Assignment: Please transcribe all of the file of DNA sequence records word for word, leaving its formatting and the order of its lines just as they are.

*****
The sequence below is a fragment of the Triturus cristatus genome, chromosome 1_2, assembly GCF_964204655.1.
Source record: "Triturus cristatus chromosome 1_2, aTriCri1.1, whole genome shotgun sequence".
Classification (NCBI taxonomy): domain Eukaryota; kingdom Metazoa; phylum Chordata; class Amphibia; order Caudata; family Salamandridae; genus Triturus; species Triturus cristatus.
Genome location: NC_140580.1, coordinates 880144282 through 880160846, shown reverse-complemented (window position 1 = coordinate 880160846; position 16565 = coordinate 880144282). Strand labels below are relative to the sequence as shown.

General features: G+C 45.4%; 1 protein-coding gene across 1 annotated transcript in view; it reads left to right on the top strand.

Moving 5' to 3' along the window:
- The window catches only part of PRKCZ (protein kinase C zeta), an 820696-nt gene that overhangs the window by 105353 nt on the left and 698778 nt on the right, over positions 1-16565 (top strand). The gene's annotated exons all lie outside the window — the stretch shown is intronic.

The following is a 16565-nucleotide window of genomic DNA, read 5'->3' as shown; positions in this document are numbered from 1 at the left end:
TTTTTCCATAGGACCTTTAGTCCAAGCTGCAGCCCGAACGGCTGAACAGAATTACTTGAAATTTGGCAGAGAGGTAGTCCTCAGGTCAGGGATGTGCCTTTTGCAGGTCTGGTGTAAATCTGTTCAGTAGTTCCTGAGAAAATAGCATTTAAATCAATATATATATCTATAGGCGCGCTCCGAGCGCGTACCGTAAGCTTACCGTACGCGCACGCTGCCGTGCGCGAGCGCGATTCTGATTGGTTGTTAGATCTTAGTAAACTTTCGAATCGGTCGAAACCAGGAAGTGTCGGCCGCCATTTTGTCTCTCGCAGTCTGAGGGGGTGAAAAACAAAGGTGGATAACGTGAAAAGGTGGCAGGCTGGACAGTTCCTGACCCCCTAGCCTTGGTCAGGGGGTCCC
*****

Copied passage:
The sequence below is a fragment of the Triturus cristatus genome, chromosome 1_2, assembly GCF_964204655.1.
Source record: "Triturus cristatus chromosome 1_2, aTriCri1.1, whole genome shotgun sequence".
Classification (NCBI taxonomy): domain Eukaryota; kingdom Metazoa; phylum Chordata; class Amphibia; order Caudata; family Salamandridae; genus Triturus; species Triturus cristatus.
Genome location: NC_140580.1, coordinates 880144282 through 880160846, shown reverse-complemented (window position 1 = coordinate 880160846; position 16565 = coordinate 880144282). Strand labels below are relative to the sequence as shown.

General features: G+C 45.4%; 1 protein-coding gene across 1 annotated transcript in view; it reads left to right on the top strand.

Moving 5' to 3' along the window:
- The window catches only part of PRKCZ (protein kinase C zeta), an 820696-nt gene that overhangs the window by 105353 nt on the left and 698778 nt on the right, over positions 1-16565 (top strand). The gene's annotated exons all lie outside the window — the stretch shown is intronic.

The following is a 16565-nucleotide window of genomic DNA, read 5'->3' as shown; positions in this document are numbered from 1 at the left end:
TTTTTCCATAGGACCTTTAGTCCAAGCTGCAGCCCGAACGGCTGAACAGAATTACTTGAAATTTGGCAGAGAGGTAGTCCTCAGGTCAGGGATGTGCCTTTTGCAGGTCTGGTGTAAATCTGTTCAGTAGTTCCTGAGAAAATAGCATTTAAATCAATATATATATCTATAGGCGCGCTCCGAGCGCGTACCGTAAGCTTACCGTACGCGCACGCTGCCGTGCGCGAGCGCGATTCTGATTGGTTGTTAGATCTTAGTAAACTTTCGAATCGGTCGAAACCAGGAAGTGTCGGCCGCCATTTTGTCTCTCGCAGTCTGAGGGGGTGAAAAACAAAGGTGGATAACGTGAAAAGGTGGCAGGCTGGACAGTTCCTGACCCCCTAGCCTTGGTCAGGGGGTCCC